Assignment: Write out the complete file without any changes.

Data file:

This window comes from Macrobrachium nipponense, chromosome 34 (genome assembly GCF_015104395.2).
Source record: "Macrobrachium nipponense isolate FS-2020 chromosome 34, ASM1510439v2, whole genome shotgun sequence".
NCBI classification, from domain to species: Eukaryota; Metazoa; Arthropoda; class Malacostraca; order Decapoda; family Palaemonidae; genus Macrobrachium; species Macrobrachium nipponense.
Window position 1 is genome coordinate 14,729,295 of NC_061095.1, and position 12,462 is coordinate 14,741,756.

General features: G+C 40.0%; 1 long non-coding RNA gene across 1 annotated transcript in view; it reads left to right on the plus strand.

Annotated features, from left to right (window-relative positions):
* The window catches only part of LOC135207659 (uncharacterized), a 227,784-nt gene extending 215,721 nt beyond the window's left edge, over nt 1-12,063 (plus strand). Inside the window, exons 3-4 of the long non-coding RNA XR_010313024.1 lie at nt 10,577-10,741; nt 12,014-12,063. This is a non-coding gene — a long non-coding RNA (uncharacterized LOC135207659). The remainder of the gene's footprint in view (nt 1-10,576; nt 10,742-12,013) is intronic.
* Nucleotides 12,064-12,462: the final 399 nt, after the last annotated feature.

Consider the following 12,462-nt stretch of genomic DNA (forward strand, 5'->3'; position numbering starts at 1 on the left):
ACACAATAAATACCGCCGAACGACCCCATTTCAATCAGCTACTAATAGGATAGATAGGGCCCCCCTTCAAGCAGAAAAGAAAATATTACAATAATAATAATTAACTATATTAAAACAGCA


This window comes from Macrobrachium nipponense, chromosome 34 (genome assembly GCF_015104395.2).
Source record: "Macrobrachium nipponense isolate FS-2020 chromosome 34, ASM1510439v2, whole genome shotgun sequence".
NCBI classification, from domain to species: Eukaryota; Metazoa; Arthropoda; class Malacostraca; order Decapoda; family Palaemonidae; genus Macrobrachium; species Macrobrachium nipponense.
Window position 1 is genome coordinate 14,729,295 of NC_061095.1, and position 12,462 is coordinate 14,741,756.

General features: G+C 40.0%; 1 long non-coding RNA gene across 1 annotated transcript in view; it reads left to right on the plus strand.

Annotated features, from left to right (window-relative positions):
* The window catches only part of LOC135207659 (uncharacterized), a 227,784-nt gene extending 215,721 nt beyond the window's left edge, over nt 1-12,063 (plus strand). Inside the window, exons 3-4 of the long non-coding RNA XR_010313024.1 lie at nt 10,577-10,741; nt 12,014-12,063. This is a non-coding gene — a long non-coding RNA (uncharacterized LOC135207659). The remainder of the gene's footprint in view (nt 1-10,576; nt 10,742-12,013) is intronic.
* Nucleotides 12,064-12,462: the final 399 nt, after the last annotated feature.

Consider the following 12,462-nt stretch of genomic DNA (forward strand, 5'->3'; position numbering starts at 1 on the left):
ACACAATAAATACCGCCGAACGACCCCATTTCAATCAGCTACTAATAGGATAGATAGGGCCCCCCTTCAAGCAGAAAAGAAAATATTACAATAATAATAATTAACTATATTAAAACAGCA